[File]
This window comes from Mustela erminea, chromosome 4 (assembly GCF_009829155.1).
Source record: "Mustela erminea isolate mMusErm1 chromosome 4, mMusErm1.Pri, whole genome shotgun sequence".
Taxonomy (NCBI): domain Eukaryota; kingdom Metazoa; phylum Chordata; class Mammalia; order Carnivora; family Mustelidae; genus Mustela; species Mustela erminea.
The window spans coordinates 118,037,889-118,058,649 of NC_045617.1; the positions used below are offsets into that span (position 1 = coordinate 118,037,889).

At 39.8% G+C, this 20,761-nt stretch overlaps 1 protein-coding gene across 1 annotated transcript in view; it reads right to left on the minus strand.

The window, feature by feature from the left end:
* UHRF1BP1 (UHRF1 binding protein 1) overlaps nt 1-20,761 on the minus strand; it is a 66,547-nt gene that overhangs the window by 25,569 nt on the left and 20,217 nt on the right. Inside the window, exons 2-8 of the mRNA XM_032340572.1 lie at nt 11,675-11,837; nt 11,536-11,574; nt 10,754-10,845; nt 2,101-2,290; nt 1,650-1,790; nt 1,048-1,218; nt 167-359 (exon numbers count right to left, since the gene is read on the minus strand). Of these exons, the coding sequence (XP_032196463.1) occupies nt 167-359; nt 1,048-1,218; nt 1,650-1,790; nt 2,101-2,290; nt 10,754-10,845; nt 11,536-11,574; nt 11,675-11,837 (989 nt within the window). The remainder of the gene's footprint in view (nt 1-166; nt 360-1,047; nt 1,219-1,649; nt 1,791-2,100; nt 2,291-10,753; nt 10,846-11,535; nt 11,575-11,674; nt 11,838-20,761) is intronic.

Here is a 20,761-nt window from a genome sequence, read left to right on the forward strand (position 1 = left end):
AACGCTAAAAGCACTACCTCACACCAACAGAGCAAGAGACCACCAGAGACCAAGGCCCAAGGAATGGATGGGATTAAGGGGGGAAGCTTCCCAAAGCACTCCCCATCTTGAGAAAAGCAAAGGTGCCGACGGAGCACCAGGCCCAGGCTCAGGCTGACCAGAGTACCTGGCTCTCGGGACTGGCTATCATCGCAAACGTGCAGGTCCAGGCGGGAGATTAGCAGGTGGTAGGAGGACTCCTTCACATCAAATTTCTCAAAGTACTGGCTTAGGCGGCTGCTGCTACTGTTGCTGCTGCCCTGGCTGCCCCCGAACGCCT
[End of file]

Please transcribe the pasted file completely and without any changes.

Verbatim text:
This window comes from Mustela erminea, chromosome 4 (assembly GCF_009829155.1).
Source record: "Mustela erminea isolate mMusErm1 chromosome 4, mMusErm1.Pri, whole genome shotgun sequence".
Taxonomy (NCBI): domain Eukaryota; kingdom Metazoa; phylum Chordata; class Mammalia; order Carnivora; family Mustelidae; genus Mustela; species Mustela erminea.
The window spans coordinates 118,037,889-118,058,649 of NC_045617.1; the positions used below are offsets into that span (position 1 = coordinate 118,037,889).

At 39.8% G+C, this 20,761-nt stretch overlaps 1 protein-coding gene across 1 annotated transcript in view; it reads right to left on the minus strand.

The window, feature by feature from the left end:
* UHRF1BP1 (UHRF1 binding protein 1) overlaps nt 1-20,761 on the minus strand; it is a 66,547-nt gene that overhangs the window by 25,569 nt on the left and 20,217 nt on the right. Inside the window, exons 2-8 of the mRNA XM_032340572.1 lie at nt 11,675-11,837; nt 11,536-11,574; nt 10,754-10,845; nt 2,101-2,290; nt 1,650-1,790; nt 1,048-1,218; nt 167-359 (exon numbers count right to left, since the gene is read on the minus strand). Of these exons, the coding sequence (XP_032196463.1) occupies nt 167-359; nt 1,048-1,218; nt 1,650-1,790; nt 2,101-2,290; nt 10,754-10,845; nt 11,536-11,574; nt 11,675-11,837 (989 nt within the window). The remainder of the gene's footprint in view (nt 1-166; nt 360-1,047; nt 1,219-1,649; nt 1,791-2,100; nt 2,291-10,753; nt 10,846-11,535; nt 11,575-11,674; nt 11,838-20,761) is intronic.

Here is a 20,761-nt window from a genome sequence, read left to right on the forward strand (position 1 = left end):
AACGCTAAAAGCACTACCTCACACCAACAGAGCAAGAGACCACCAGAGACCAAGGCCCAAGGAATGGATGGGATTAAGGGGGGAAGCTTCCCAAAGCACTCCCCATCTTGAGAAAAGCAAAGGTGCCGACGGAGCACCAGGCCCAGGCTCAGGCTGACCAGAGTACCTGGCTCTCGGGACTGGCTATCATCGCAAACGTGCAGGTCCAGGCGGGAGATTAGCAGGTGGTAGGAGGACTCCTTCACATCAAATTTCTCAAAGTACTGGCTTAGGCGGCTGCTGCTACTGTTGCTGCTGCCCTGGCTGCCCCCGAACGCCT